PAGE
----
“WHAT SETS KREUZ MARKET APART IS ITS MANIACAL DEVOTION TO TRADITION.”
COOKING LOW AND SLOW
Kreuz smoked meats like they did in the old country—German meat-market style, smoking in brick pits over post oak. Former owner Rick Schmidt remembers the day a German woman visited his market. “I want to tell you that your sausage is the only sauce that I’ve tasted here that reminds me of my hometown,” she said.
Here’s why, according to Rick: “We don’t use these auto pits, where you load some sticks in, set your thermometer, and come back in eight or nine hours. What we do takes attention. You’re constantly working the fire, and you need to know how the meat’s supposed to look and smell and sizzle. It’s all feel and sight.”
FROM 1900 TO NOW
WHERE ORIGINIAL TEXAS BARBECUE WAS BORN.
And customers took to it like a fish to water. They bought their groceries and ate their barbecue off butcher paper with their hands—and without forks, knives or sauce.
Charles’ sons and Prove ran Kreuz Market until 1948, when Edgar Schmidt, a faithful Kreuz employee since 1936, bought it. Edgar closed the grocery story in the sixties, but kept sides like crackers, bread, pickles, onions and cheese that had become crowd favorites. They’re still on the Kreuz Menu.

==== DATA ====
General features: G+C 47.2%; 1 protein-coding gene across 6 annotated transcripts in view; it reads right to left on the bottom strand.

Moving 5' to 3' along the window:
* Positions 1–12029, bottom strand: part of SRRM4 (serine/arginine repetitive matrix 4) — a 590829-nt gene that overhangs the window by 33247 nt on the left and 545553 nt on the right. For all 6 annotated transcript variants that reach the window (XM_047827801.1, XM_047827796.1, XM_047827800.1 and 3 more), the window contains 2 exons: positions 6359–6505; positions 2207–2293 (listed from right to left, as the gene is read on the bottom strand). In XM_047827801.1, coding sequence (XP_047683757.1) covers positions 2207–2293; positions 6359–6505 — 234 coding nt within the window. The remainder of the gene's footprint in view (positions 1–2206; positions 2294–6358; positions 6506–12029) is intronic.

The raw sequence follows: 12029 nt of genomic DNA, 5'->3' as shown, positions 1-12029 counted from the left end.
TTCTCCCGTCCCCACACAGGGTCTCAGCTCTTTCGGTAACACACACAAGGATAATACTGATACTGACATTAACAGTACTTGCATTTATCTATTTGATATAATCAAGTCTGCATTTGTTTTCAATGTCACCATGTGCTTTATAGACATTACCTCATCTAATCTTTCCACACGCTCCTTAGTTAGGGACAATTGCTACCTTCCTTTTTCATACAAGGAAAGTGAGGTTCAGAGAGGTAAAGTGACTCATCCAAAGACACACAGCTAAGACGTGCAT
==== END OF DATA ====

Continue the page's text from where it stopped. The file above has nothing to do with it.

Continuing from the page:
In 1984, Edgar sold the business to his sons, Rick and Don Schmidt after 2 years-worth of what’s come to be known as a family feud amongst the brothers and their sister Nina Sells of Smitty’s Market. The brothers worked together until Don’s retirement in 1997.
Two years later, Rick moved Kreuz Market to a bigger location down the street from the original one. The building’s new but the fire the brick pits is the same one that’s been burnin’ for 100 years. Pit Master Roy Perez and Lehman Schmidt drug the burning coals a quarter mile from the original location to make sure of it.
Rick sold the family business to his son Keith Schmidt in 2011 when he retired. Keith is keeping his father’s traditions, the same traditions his grandfather Edgar and Charles Kreuz Sr. himself, alive and well in Texas.
Pit boss Roy Perez’ talent for smoking Kreuz meats to perfection day in and day out for more than a quarter century is about as legendary as his muttonchops. The reason for the chops: he loves Elvis—even has a granddaughter Presley who was born on the same day as The King himself.
Perez is the reason we can afford to cook low and slow here without making any compromises. Most people know the meat’s done when the thermometer tells them so; Roy knows by smell and sizzle alone. And how does Roy like Kreuz? “I’ll probably be here until they bury me in the ashes,” he says.